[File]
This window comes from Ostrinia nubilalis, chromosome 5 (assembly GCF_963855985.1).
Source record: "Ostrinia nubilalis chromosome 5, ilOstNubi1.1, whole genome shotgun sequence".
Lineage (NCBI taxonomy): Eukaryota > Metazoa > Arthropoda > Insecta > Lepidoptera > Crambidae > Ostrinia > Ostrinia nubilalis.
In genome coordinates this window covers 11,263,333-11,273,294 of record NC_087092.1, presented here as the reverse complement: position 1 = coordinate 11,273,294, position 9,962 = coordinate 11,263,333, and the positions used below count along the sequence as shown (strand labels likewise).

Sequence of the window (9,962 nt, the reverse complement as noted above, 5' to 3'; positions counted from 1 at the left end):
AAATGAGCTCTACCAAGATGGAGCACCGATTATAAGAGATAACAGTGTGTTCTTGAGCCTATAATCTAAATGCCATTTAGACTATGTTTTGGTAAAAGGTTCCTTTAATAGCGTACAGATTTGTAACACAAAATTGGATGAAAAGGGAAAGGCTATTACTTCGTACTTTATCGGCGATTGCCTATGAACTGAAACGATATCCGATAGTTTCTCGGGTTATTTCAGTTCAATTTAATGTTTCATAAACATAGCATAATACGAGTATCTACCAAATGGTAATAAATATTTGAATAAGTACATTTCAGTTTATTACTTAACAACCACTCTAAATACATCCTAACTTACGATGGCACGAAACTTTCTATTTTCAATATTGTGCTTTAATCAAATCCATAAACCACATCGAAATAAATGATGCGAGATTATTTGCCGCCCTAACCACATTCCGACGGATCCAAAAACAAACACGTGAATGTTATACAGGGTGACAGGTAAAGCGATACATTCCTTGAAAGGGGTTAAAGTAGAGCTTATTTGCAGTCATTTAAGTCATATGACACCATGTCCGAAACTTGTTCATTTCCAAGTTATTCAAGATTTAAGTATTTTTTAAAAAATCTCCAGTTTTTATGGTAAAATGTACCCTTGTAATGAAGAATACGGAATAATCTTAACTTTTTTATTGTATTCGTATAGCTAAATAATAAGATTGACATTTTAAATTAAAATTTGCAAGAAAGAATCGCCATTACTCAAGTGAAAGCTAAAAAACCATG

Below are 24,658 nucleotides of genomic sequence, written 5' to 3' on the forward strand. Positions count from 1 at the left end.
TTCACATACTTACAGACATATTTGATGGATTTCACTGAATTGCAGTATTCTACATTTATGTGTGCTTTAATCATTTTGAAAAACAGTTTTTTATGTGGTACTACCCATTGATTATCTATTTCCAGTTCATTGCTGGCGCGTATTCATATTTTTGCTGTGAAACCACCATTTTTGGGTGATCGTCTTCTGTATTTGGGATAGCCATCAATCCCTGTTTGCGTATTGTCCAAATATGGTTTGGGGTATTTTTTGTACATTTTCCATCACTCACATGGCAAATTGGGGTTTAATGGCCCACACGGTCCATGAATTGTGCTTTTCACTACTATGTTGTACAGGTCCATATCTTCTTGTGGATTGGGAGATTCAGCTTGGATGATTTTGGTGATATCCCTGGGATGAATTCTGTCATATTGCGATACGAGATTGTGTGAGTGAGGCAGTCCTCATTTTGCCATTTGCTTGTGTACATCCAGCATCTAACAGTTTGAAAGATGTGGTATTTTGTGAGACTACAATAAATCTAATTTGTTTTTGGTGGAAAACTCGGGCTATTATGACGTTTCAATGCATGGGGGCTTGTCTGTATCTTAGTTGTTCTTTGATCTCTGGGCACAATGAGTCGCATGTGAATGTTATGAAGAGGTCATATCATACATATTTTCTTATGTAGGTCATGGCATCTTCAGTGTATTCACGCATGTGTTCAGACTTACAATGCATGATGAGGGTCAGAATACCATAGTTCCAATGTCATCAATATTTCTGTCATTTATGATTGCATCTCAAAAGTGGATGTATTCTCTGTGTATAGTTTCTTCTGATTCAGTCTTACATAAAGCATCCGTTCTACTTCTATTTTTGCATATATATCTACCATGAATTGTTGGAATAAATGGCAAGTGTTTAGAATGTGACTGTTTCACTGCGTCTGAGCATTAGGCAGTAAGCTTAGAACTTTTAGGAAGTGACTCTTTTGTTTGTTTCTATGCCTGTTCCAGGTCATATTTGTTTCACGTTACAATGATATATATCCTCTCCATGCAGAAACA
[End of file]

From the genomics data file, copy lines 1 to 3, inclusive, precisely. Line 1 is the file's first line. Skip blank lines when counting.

This window comes from Ostrinia nubilalis, chromosome 5 (assembly GCF_963855985.1).
Source record: "Ostrinia nubilalis chromosome 5, ilOstNubi1.1, whole genome shotgun sequence".
Lineage (NCBI taxonomy): Eukaryota > Metazoa > Arthropoda > Insecta > Lepidoptera > Crambidae > Ostrinia > Ostrinia nubilalis.